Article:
On the other hand, I do understand that competing and competing against other kids and not placing well time after time can be a de-motivator for a child. Usually the compulsory moves test have fewer kids and are only about the level skills. Some club competitions are having "team" events where each child is responsible for performing one skill, and the team is judged as a whole. Once in a while, a confidence booster competition is a good thing. However, placing last in the whole scheme of things isn't a big deal. The more experience a child gets competing and moving up and down and up and down the ranks, the more any one competition becomes a way to focus on individual accomplishment. I will say...IJS with all it's own issues was a relief in other ways.

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  2. If possible, skate two programs - include an artistic program! They are so much fun for the kids. See if a friend will be a partner. It takes the pressure off of being perfect and kids really let loose. There tend to not be as many entries in 2nd and 3rd events so if medals motivate, they have more opportunities.

    I wonder at the "far higher" comment...are you sure? There are required elements and restrictions in competitions. I am guessing they looked "far higher" because they were well done.

    I'm not a skater or a coach. I was surprised that our coach put in a camel spin that wasn't really fast and not as nice as her other camel spins. Finally I asked my daughter why it didn't look as secure and she said it's a higher level because it's (change?) to an outside edge. As a parent what looks "far higher" isn't always far higher. You really have to trust your coach. ~Meg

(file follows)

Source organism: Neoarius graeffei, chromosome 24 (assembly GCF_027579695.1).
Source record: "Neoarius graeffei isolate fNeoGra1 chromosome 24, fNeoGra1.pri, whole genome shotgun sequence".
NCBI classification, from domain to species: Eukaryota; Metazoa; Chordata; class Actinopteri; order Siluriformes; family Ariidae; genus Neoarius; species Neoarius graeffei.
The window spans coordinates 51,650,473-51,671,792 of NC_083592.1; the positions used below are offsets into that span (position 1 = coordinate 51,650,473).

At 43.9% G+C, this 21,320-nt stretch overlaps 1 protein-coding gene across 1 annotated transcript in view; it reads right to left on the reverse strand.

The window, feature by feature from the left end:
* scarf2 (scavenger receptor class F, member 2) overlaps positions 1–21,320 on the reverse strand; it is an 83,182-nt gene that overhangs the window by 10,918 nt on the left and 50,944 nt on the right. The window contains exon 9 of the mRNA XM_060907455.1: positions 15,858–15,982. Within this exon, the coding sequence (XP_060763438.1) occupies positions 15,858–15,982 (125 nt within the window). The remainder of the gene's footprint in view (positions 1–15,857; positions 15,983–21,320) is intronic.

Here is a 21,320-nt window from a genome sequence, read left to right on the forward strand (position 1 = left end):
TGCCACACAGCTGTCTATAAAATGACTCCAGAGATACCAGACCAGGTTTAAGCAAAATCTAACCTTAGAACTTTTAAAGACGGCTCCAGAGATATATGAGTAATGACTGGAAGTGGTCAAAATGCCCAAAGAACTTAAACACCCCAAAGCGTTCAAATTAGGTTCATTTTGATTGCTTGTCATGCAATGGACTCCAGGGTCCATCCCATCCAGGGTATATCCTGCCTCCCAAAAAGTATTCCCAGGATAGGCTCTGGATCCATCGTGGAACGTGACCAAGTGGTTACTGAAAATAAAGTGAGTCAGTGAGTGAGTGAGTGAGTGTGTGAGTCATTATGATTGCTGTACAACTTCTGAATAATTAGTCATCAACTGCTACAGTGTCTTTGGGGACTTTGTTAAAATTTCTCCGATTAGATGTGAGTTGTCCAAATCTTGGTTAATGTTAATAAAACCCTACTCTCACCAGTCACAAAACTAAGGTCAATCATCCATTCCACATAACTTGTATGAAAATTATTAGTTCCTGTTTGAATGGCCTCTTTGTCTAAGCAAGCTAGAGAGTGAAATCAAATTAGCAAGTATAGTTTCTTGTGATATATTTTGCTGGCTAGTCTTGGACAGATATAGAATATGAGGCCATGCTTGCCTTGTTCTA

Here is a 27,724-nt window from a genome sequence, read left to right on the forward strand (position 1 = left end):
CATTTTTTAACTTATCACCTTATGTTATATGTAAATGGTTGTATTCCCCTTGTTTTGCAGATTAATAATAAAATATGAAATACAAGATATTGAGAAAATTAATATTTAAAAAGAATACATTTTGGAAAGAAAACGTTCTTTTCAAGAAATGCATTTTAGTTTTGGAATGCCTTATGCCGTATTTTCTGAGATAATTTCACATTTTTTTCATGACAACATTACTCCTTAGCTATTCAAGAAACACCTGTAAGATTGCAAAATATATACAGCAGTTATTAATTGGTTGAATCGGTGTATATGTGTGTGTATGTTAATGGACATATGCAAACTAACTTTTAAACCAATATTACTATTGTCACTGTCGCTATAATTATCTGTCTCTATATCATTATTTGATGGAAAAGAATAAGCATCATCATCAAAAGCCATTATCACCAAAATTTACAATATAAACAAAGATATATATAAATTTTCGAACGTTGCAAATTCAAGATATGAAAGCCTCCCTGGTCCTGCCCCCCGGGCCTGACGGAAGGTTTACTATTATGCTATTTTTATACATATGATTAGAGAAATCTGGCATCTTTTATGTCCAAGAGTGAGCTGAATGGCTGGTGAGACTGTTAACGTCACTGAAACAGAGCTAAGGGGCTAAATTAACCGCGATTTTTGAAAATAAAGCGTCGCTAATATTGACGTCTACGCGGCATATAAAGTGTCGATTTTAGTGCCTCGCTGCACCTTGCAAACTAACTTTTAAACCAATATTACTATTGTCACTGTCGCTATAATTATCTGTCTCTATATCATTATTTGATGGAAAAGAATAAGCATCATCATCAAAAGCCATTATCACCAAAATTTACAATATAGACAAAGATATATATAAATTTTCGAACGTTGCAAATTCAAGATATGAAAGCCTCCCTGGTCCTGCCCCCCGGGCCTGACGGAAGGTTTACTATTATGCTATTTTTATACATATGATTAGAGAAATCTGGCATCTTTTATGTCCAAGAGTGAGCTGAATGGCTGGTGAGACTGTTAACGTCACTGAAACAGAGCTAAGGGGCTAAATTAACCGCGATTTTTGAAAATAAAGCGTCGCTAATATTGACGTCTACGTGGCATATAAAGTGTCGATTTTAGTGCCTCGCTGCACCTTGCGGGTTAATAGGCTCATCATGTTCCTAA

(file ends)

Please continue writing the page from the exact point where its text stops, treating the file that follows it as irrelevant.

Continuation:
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    1. "You really have to trust your coach"

      This.

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  3. True, one C in 3rd grade that an A-student got because he was not feeling well won't affect anything. But if a 3rd-grader is consistently getting Fs (or even Cs) and his dream is to go to Harvard, I think he better start studying soon.

    "In basic skills competitions, there are selected restrictions on elements, but generally you are allowed to do most moves from higher levels."
    -
    Really? All basic skills competitions in our area have very precise lists of required elements (which are from the corresponding class level) and clearly state that no elements from higher levels are permitted. Any elements from lower levels are OK.
    In artistic events though the levels are usually combined: there are artistic basic 1-8 and artistic freeskate 1-6. Our coach often puts our daughters with higher level skaters (for a number of reasons which I do understand and I totally agree that the coach is doing the right thing). Say my 3.5-year old who was in Basic 4 at the time, was competing against a 7-year old in Basic 4 and an 8-year old in Basic 7. Clearly mine had no chance of winning. I was not concerned at all, but it was very hard to explain to my little one why it was not important that she won't win. How I knew that she won't win even though she tried her best and did her program quite well. Why we signed her up for an event where she had no chance... I spent hours encouraging her, telling her how great she actually was...

    Maria, mom of 2 skaters: Basic 5 and Pre-pre.